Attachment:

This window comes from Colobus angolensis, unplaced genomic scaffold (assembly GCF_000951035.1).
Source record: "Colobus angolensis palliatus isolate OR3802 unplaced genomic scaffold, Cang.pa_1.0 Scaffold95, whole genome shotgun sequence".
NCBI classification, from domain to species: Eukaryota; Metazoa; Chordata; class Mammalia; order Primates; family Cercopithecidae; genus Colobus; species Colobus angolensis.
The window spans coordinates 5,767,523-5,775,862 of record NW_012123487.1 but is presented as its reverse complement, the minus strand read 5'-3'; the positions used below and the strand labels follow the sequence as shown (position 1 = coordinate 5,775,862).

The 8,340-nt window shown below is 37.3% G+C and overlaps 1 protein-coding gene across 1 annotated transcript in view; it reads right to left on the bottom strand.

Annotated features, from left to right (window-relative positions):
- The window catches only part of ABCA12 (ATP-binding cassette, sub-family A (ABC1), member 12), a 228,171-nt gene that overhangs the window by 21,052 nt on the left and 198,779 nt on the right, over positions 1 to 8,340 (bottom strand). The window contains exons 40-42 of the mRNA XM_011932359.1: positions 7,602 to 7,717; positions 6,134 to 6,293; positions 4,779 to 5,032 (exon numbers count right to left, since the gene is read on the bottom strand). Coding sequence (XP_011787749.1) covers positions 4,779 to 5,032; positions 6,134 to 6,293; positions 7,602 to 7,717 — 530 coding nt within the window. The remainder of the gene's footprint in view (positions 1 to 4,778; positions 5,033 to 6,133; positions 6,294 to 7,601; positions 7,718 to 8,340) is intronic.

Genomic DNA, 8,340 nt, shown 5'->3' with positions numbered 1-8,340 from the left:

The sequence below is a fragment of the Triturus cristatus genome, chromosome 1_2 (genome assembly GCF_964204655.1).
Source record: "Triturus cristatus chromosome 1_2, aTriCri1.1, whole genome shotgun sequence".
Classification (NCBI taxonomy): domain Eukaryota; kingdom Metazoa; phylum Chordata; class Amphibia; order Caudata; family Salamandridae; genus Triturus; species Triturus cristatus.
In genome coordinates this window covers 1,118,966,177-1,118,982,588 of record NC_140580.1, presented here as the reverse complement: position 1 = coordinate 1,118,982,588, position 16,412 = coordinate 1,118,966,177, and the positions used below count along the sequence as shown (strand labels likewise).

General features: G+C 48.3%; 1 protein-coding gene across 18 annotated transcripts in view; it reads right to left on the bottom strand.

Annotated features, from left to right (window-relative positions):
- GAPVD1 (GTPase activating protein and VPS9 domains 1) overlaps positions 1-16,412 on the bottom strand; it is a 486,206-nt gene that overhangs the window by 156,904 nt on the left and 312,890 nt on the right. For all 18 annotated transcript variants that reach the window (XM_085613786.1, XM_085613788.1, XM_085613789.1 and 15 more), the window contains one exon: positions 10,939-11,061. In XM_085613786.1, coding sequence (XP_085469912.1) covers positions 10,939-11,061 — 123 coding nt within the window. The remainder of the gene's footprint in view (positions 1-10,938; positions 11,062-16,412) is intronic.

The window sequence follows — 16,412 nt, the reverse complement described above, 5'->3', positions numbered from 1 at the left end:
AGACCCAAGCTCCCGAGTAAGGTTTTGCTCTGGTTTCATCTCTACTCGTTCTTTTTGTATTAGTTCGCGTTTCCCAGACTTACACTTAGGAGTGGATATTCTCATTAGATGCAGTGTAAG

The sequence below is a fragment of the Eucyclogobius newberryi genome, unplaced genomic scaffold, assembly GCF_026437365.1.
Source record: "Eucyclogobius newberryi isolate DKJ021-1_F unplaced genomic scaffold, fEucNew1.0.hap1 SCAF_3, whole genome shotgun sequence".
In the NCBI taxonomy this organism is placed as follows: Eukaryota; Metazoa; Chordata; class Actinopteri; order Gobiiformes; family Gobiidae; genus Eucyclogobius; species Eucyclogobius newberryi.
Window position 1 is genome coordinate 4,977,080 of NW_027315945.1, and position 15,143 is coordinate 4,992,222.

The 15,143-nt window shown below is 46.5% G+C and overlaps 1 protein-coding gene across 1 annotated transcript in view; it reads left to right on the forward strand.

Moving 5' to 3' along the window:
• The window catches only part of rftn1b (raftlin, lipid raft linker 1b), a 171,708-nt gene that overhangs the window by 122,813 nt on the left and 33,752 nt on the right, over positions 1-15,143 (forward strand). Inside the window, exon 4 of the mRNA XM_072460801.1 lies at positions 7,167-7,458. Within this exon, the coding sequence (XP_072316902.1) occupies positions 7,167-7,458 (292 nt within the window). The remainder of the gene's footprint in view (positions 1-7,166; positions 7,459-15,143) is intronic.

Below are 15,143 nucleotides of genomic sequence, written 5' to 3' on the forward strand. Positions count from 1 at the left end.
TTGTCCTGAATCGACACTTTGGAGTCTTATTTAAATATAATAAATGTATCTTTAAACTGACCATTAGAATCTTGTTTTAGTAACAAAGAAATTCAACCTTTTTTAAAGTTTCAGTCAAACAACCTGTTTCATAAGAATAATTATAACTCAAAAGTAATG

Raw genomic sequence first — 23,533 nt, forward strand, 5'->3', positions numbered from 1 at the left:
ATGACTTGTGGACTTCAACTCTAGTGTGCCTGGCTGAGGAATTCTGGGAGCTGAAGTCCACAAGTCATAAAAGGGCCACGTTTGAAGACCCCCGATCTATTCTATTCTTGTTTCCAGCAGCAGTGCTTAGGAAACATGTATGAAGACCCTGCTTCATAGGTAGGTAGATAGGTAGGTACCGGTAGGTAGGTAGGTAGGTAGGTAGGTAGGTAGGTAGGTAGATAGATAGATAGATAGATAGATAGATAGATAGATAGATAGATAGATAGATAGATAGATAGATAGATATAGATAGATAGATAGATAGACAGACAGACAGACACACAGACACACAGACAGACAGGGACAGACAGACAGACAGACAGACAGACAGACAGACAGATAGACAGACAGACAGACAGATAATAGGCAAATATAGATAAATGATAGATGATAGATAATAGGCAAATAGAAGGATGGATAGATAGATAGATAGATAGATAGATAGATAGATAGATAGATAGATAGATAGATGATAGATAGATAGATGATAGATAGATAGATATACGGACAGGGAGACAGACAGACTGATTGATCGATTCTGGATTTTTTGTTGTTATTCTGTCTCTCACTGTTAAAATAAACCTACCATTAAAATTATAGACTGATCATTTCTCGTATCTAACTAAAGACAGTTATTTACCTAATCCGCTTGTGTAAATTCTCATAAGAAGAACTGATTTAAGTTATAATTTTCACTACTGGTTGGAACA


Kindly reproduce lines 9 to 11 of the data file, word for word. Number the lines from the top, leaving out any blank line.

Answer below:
The sequence below is a fragment of the Triturus cristatus genome, chromosome 1_2 (genome assembly GCF_964204655.1).
Source record: "Triturus cristatus chromosome 1_2, aTriCri1.1, whole genome shotgun sequence".
Classification (NCBI taxonomy): domain Eukaryota; kingdom Metazoa; phylum Chordata; class Amphibia; order Caudata; family Salamandridae; genus Triturus; species Triturus cristatus.